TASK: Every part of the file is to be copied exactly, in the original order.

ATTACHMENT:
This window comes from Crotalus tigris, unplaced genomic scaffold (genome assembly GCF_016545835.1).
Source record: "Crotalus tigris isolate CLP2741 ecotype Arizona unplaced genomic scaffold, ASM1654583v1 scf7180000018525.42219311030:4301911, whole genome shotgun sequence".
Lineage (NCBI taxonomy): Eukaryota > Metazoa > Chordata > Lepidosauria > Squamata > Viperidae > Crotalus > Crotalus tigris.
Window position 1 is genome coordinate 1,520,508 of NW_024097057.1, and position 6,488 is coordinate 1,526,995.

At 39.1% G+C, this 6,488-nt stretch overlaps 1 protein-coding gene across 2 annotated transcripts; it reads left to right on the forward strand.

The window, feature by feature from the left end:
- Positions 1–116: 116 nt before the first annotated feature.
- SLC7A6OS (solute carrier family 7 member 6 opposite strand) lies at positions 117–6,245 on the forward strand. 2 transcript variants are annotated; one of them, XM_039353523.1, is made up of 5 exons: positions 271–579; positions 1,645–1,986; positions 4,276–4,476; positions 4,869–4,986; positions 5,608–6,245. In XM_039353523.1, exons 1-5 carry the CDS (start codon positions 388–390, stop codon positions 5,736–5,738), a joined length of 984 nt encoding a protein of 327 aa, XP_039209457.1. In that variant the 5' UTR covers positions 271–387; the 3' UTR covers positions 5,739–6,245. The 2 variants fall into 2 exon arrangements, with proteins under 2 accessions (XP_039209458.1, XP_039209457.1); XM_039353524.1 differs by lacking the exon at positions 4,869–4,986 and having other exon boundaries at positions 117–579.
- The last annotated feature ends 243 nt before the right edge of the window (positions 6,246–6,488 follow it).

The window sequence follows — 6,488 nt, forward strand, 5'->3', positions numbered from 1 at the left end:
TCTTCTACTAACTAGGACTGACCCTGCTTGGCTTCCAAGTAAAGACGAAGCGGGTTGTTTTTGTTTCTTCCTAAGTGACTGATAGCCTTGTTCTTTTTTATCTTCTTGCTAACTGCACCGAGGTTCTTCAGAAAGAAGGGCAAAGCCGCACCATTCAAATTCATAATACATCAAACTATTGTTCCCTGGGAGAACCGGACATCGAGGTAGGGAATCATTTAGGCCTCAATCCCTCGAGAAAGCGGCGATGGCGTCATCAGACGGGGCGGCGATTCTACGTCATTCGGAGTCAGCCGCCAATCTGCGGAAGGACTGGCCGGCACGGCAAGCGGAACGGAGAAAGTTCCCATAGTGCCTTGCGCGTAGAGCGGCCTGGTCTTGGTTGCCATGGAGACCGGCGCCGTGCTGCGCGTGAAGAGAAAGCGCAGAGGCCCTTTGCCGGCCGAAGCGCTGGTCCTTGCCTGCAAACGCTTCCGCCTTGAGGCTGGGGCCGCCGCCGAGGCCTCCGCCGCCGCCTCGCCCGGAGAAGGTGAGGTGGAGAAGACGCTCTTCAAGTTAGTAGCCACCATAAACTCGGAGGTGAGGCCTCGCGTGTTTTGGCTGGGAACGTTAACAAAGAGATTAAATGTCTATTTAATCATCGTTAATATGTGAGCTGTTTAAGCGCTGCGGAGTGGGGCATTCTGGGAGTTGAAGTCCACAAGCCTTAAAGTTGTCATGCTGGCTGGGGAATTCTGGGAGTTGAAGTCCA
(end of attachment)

This window comes from Crotalus tigris, unplaced genomic scaffold (genome assembly GCF_016545835.1).
Source record: "Crotalus tigris isolate CLP2741 ecotype Arizona unplaced genomic scaffold, ASM1654583v1 scf7180000018525.42219311030:4301911, whole genome shotgun sequence".
Lineage (NCBI taxonomy): Eukaryota > Metazoa > Chordata > Lepidosauria > Squamata > Viperidae > Crotalus > Crotalus tigris.
Window position 1 is genome coordinate 1,520,508 of NW_024097057.1, and position 6,488 is coordinate 1,526,995.

At 39.1% G+C, this 6,488-nt stretch overlaps 1 protein-coding gene across 2 annotated transcripts; it reads left to right on the forward strand.

The window, feature by feature from the left end:
- Positions 1–116: 116 nt before the first annotated feature.
- SLC7A6OS (solute carrier family 7 member 6 opposite strand) lies at positions 117–6,245 on the forward strand. 2 transcript variants are annotated; one of them, XM_039353523.1, is made up of 5 exons: positions 271–579; positions 1,645–1,986; positions 4,276–4,476; positions 4,869–4,986; positions 5,608–6,245. In XM_039353523.1, exons 1-5 carry the CDS (start codon positions 388–390, stop codon positions 5,736–5,738), a joined length of 984 nt encoding a protein of 327 aa, XP_039209457.1. In that variant the 5' UTR covers positions 271–387; the 3' UTR covers positions 5,739–6,245. The 2 variants fall into 2 exon arrangements, with proteins under 2 accessions (XP_039209458.1, XP_039209457.1); XM_039353524.1 differs by lacking the exon at positions 4,869–4,986 and having other exon boundaries at positions 117–579.
- The last annotated feature ends 243 nt before the right edge of the window (positions 6,246–6,488 follow it).

The window sequence follows — 6,488 nt, forward strand, 5'->3', positions numbered from 1 at the left end:
TCTTCTACTAACTAGGACTGACCCTGCTTGGCTTCCAAGTAAAGACGAAGCGGGTTGTTTTTGTTTCTTCCTAAGTGACTGATAGCCTTGTTCTTTTTTATCTTCTTGCTAACTGCACCGAGGTTCTTCAGAAAGAAGGGCAAAGCCGCACCATTCAAATTCATAATACATCAAACTATTGTTCCCTGGGAGAACCGGACATCGAGGTAGGGAATCATTTAGGCCTCAATCCCTCGAGAAAGCGGCGATGGCGTCATCAGACGGGGCGGCGATTCTACGTCATTCGGAGTCAGCCGCCAATCTGCGGAAGGACTGGCCGGCACGGCAAGCGGAACGGAGAAAGTTCCCATAGTGCCTTGCGCGTAGAGCGGCCTGGTCTTGGTTGCCATGGAGACCGGCGCCGTGCTGCGCGTGAAGAGAAAGCGCAGAGGCCCTTTGCCGGCCGAAGCGCTGGTCCTTGCCTGCAAACGCTTCCGCCTTGAGGCTGGGGCCGCCGCCGAGGCCTCCGCCGCCGCCTCGCCCGGAGAAGGTGAGGTGGAGAAGACGCTCTTCAAGTTAGTAGCCACCATAAACTCGGAGGTGAGGCCTCGCGTGTTTTGGCTGGGAACGTTAACAAAGAGATTAAATGTCTATTTAATCATCGTTAATATGTGAGCTGTTTAAGCGCTGCGGAGTGGGGCATTCTGGGAGTTGAAGTCCACAAGCCTTAAAGTTGTCATGCTGGCTGGGGAATTCTGGGAGTTGAAGTCCA